The measure must still pass muster in the House where leaders have not looked favorably on such legislation. But some say House leaders may be more agreeable after the White House dropped its insistence on offsets in farm bill spending for any disaster aid.
The proposal, drafted by Sen. Thad Cochran, R-Miss., the new chairman of the Senate Agriculture Committee, would provide farmers with an additional payment of 42.25 percent of the direct payment contained in the Farm Security and Rural Investment Act of 2002.
It would also include additional disaster assistance for fruit and vegetable, sugarcane and sugar beet and livestock producers who do not receive direct payments under the new farm bill.
The measure relies on supplemental direct payments for the lion’s share of aid because “that’s the fastest way we can get help to farmers,” said a Senate Agriculture Committee staff member.
“Some of the other proposals contain more funding,” he said. “But they will also require signup and that aid recipients meet some kind of qualifying threshold like a 35 percent loss. Most farmers already receive a direct payment, so USDA can simply look at that payment, figure 42.25 percent of that and send them a check.”
While Senate leaders weren’t saying much, Kansas Sen. Sam Brownback broke the news of an agreement when he told reporters that the White House had signed off on the $3.1 billion in the omnibus spending bill that the Senate Appropriations Committee began considering on Jan. 16.
Besides a supplemental direct payment, the package reportedly would include $100 million for fruit and vegetable producers, $50 million for cottonseed producers and first handlers and help for rice and sugarcane growers hammered by the two hurricane/tropical storms that hit the lower Mid-South last fall.
It would also provide $10 million for lower Rio Grande Valley producers who could not water their crops when Mexico failed to honor an agreement to provide water to the region.
The $3.1 billion for disaster assistance would come from a 1-percent cut in all 11 of the spending bills that Congress has yet to pass for the 2003 fiscal year. But most of that would be accomplished by “reductions in the amount of increases that had been planned,” the Senate Ag Committee staff member said.
Earlier, Sen. Cochran, who finally became chairman of the Senate Agriculture Committee after Democrats and Republicans agreed on how to divide funding among committee staffs, had said he was opposed to offsets in farm program spending for disaster funding.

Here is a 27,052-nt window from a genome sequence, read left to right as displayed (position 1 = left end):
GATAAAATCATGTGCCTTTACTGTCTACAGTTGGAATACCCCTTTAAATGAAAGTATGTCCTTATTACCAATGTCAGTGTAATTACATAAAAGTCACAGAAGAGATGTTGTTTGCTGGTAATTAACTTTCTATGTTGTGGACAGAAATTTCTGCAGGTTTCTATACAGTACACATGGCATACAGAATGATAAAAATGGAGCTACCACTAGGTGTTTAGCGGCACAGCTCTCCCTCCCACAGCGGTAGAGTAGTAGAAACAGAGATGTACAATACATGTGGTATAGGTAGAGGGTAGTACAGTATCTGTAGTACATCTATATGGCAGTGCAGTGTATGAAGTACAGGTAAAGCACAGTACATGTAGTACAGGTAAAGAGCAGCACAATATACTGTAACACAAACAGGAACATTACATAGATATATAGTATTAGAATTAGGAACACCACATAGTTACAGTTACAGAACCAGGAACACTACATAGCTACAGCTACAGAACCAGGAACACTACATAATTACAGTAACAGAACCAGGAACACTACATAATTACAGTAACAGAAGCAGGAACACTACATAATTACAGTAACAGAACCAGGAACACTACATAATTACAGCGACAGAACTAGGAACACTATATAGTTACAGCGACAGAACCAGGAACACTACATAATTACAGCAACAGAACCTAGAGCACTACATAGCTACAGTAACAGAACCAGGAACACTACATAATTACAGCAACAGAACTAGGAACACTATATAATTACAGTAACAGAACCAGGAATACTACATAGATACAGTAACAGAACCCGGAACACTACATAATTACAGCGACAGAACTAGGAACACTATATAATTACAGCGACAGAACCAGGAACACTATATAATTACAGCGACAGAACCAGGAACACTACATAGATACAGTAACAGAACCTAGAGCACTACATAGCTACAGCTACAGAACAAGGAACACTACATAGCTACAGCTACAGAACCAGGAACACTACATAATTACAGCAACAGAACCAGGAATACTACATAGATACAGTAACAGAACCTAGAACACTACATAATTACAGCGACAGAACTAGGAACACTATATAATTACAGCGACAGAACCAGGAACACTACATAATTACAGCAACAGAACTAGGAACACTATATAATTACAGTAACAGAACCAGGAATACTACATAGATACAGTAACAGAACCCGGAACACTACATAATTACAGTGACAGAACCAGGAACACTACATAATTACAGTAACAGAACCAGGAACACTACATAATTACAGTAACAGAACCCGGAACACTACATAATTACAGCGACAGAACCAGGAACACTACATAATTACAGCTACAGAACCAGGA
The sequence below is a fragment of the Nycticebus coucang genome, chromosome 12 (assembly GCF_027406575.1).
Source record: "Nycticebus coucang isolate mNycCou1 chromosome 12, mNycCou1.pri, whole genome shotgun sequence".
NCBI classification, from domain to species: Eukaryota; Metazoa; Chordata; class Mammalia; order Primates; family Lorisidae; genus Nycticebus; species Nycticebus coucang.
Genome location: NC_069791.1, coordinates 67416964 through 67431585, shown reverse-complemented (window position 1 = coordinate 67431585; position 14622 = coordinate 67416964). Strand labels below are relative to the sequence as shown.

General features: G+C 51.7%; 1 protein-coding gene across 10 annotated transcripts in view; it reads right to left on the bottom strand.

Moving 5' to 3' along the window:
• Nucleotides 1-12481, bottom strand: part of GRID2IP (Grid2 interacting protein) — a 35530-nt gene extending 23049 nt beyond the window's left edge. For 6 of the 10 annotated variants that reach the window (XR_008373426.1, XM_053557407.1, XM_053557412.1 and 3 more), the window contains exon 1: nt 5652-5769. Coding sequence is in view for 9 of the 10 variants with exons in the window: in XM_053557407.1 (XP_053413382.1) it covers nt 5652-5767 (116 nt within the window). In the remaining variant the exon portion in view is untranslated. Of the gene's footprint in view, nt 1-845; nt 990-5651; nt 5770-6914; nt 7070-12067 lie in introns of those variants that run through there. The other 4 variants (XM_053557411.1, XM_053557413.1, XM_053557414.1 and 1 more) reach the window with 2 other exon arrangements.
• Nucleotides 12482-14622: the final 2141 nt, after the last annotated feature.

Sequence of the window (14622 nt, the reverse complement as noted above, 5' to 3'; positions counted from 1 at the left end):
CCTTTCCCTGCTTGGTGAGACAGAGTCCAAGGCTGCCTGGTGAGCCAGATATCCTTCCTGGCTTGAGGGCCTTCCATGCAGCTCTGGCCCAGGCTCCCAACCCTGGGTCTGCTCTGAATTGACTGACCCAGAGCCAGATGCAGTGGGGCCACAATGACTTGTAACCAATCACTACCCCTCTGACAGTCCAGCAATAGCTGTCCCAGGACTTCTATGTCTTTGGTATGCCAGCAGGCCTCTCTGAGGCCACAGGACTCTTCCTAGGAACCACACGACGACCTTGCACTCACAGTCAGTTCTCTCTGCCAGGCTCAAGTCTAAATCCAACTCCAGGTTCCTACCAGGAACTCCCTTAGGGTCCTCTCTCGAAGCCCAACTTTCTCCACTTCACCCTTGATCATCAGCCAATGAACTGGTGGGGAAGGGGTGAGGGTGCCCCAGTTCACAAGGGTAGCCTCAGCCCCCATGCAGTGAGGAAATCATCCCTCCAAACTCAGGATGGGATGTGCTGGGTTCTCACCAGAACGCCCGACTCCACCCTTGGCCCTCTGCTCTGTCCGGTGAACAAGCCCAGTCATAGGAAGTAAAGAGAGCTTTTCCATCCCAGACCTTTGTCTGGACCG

Cochran had said the Committee on Agriculture, Nutrition and Forestry would try to find a way to get federal disaster aid to the nation’s farmers despite the White House position on budget offsets. “I think the Senate will respond with some amount of aid,” he noted. “Farmers need help.”
He said he was sympathetic to the president’s wishes on offsets, but that the funding could come from money saved when higher soybean and grain prices negated the need for loan deficiency payments for those crops.
The new ag committee chairman also rejected legislation that was expected to be offered by Nebraska Sen. Chuck Hagel that would impose drastically lower payment limits on farm program benefits and apply the “savings” to disaster assistance.
Hagel’s proposal supposedly would limit an individual to $225,000 in farm payments no matter how many entities he operates. Separate payment limits for a spouse would go away, and USDA would have to review farm programs and eliminate any payment limit “loopholes.”
“I will work hard to see this legislation is not enacted by the Senate,” Cochran said. He said any such measure would “treat producers in Southern states unfairly.”
While the two-year-old logjam on disaster assistance may finally be breaking, the $3.1 billion is by no means a certainty. The Senate Appropriations Committee was expected to take up the proposal either later today or tomorrow.
As chairman of the Senate Agricultural Appropriations Subcommittee, Cochran was expected to lead the fight for his disaster assistance proposal. But most observers expect Hagel, Sen. Charles Grassley, R-Iowa, and other proponents of lower payment limits to offer additional amendments when the omnibus spending bill reaches the Senate floor.